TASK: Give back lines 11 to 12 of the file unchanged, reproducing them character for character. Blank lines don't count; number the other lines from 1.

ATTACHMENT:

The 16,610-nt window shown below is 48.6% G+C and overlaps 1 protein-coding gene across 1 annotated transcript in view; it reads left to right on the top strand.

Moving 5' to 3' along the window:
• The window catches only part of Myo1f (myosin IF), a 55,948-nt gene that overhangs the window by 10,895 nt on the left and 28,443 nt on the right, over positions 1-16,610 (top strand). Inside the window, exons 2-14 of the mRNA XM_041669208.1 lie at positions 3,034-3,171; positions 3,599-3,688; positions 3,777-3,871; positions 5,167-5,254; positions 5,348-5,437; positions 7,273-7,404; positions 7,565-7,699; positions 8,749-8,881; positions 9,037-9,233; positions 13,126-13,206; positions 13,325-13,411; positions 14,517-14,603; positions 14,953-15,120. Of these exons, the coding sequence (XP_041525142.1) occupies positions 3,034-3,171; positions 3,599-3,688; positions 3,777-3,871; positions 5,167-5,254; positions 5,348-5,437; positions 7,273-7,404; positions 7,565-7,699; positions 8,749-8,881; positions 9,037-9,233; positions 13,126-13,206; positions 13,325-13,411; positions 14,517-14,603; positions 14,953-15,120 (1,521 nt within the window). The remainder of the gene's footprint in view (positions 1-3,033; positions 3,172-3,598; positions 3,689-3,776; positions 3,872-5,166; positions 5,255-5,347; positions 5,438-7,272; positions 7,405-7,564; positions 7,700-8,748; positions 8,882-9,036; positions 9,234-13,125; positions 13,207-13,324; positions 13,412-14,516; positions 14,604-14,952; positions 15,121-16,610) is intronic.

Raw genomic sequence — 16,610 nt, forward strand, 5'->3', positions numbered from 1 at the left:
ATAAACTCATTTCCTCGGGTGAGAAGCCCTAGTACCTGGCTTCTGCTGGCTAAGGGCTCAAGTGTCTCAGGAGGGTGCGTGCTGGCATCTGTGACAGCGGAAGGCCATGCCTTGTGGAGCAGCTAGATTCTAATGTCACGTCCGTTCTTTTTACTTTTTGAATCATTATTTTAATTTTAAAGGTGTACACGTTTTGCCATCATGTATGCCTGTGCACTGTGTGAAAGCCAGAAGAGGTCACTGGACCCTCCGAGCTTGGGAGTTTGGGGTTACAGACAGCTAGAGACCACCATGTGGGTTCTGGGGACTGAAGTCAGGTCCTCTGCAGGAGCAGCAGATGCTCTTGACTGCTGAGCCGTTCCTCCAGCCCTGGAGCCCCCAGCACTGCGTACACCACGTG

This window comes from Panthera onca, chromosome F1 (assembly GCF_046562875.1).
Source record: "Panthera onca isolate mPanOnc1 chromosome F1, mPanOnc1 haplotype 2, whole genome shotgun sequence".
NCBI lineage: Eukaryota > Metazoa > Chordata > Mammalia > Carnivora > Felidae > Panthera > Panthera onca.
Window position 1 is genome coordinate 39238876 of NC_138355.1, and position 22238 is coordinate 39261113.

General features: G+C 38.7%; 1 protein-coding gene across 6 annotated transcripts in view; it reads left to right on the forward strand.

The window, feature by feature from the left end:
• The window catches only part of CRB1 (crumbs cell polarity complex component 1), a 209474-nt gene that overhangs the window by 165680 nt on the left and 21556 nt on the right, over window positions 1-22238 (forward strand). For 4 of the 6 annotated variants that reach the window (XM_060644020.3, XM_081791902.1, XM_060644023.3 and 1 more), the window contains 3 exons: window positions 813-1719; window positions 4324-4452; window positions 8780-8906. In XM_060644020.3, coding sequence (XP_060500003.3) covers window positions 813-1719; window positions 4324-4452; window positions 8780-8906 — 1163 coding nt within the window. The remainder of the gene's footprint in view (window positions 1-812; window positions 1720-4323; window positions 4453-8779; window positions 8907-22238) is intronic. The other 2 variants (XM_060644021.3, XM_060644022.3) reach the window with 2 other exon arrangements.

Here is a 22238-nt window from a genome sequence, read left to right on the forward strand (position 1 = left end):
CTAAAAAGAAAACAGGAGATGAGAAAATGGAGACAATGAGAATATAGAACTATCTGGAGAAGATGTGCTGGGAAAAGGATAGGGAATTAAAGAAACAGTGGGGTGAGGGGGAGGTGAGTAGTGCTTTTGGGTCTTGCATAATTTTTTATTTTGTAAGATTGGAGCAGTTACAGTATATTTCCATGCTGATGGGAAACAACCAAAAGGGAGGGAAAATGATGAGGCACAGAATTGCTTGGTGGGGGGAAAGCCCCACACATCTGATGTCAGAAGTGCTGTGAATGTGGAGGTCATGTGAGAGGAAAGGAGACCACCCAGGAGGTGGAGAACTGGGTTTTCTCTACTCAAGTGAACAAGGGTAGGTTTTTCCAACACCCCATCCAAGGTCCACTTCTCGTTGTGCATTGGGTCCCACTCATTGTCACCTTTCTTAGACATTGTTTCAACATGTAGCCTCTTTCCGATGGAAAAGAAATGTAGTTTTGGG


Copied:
The window, feature by feature from the left end:
• The window catches only part of CRB1 (crumbs cell polarity complex component 1), a 209474-nt gene that overhangs the window by 165680 nt on the left and 21556 nt on the right, over window positions 1-22238 (forward strand). For 4 of the 6 annotated variants that reach the window (XM_060644020.3, XM_081791902.1, XM_060644023.3 and 1 more), the window contains 3 exons: window positions 813-1719; window positions 4324-4452; window positions 8780-8906. In XM_060644020.3, coding sequence (XP_060500003.3) covers window positions 813-1719; window positions 4324-4452; window positions 8780-8906 — 1163 coding nt within the window. The remainder of the gene's footprint in view (window positions 1-812; window positions 1720-4323; window positions 4453-8779; window positions 8907-22238) is intronic. The other 2 variants (XM_060644021.3, XM_060644022.3) reach the window with 2 other exon arrangements.